[Dave Birch] I think I may have mentioned here once or twice before that stickers are the future. So imagine my surprise when I opened my morning paper to read that:

Barclaycard today announced the launch of Barclaycard PayTag, a new way to pay with your mobile phone. Millions of Barclaycard customers will be offered the chance to make payments with any mobile phone by simply sticking a Barclaycard PayTag to the back of their handset.

Well well. So, basically, if you’ve got a Barclaycard you can get a companion sticker to put on the back of your phone and if you’re paying for something under £15 (soon to be £20) and therefore don’t need a PIN, you can just wave and pay.


Now, at the risk of annoying certain of our clients (who I’m sure will forgive me on the grounds of integrity and honesty), I should say that of all of the new form factors that I’ve played around with, my favourite to date is the Samsung Wave 578 with QuickTap because obviously a fully-integrated NFC solution gives the most functionality. But a pretty close second is the PayPass tag stuck on the back of my iPhone (now passed on to son). I used this for some time, and it always worked perfectly in the UK and US. In fact, here I am trying out, if I recall correctly, in Menlo Park as witnessed by noted industry commentator Scott Loftesness!


There was a problem with it. Well, two really. First of all it didn’t have any integration with the phone at all. I would have liked a balance reminder text message in the morning after any day in which I’d used it. And secondly, because it was a prepaid product, it cost money to load and you had to load it by messing about with a debit card (you couldn’t do it by bank transfer). Nevertheless, it was easy.

We’ve been playing around with some plastic, self-adhesive, branded stickers on a couple of the projects we’re involved in and I have to say I’m enthusiastic about the possibilities in general, but I’ve been thinking about them in the particular context of delivering limited services to consumers via phone-mounted stickers as a way on engaging consumers, and trialing consumer services, in advance of full NFC deployment or mass market rollout.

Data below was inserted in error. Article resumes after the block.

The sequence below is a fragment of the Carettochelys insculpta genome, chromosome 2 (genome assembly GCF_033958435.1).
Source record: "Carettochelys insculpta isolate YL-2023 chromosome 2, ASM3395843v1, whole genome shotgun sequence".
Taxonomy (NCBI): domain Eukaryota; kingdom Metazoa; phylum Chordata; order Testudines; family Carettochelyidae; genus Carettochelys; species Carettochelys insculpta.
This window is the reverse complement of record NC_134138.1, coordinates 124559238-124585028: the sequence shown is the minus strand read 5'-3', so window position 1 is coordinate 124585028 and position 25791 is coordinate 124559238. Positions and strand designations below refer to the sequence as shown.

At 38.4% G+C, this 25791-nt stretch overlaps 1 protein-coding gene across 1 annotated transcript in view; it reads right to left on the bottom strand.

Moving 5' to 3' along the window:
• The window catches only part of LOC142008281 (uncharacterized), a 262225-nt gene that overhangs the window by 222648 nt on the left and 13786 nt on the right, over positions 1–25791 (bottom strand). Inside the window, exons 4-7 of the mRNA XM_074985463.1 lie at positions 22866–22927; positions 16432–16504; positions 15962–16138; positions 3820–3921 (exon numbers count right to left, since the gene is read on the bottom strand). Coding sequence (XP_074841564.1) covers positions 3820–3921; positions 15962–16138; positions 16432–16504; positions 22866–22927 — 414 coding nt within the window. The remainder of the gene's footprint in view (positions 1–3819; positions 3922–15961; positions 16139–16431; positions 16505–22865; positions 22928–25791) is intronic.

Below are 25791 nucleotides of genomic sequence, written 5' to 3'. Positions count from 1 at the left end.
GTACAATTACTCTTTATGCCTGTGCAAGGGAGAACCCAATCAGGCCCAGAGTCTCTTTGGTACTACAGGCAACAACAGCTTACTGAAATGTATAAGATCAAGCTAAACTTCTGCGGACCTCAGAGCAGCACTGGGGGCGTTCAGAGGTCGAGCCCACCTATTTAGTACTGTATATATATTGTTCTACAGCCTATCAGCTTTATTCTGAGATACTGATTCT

[From Digital Money: Stickers are the future, I’m telling you]

I remember that, at that time (i.e., back in 2007), we recommended this strategy to one of our UK clients. They decided not to go down that route because they thought that NFC handsets would be widespread in the mass market very shortly. With the wisdom of hindsight, it might have been better to go down that sticker route and have a large number of customers tapping away already as it would have accelerated the market. But there was another element to the strategy that has to do with the complex relationship between mobile operators and banks. This was laid bare by Garanti Bank a few years ago, when they said (plainly) that one of the reasons why they ordered stickers was to influence their negotiations with the mobile operators: the bank thought that the mobile operators were taking too long to get their act together on NFC and had unrealistic expectations of the share of the margin available to them in the retail payment space. As I wrote at the time

Why did they do this? Well, Mehmet Seazgin, the head of payment systems at Garanti Bank sets the tactic in context: “Since we came up with this sticker idea, which works with all operators and brands of handsets, that gave us a whole new negotiation power with the network operators”. The negotiation that he is referring to is about NFC. In essence, Garanti didn’t want to cave into the mobile operators and put the application on the SIM. But in the end they knew that they would have to cave, so they wanted the best hand possible before they sat down with the operators. Stickers gave it to them.

[From Digital Money: Turkish delights]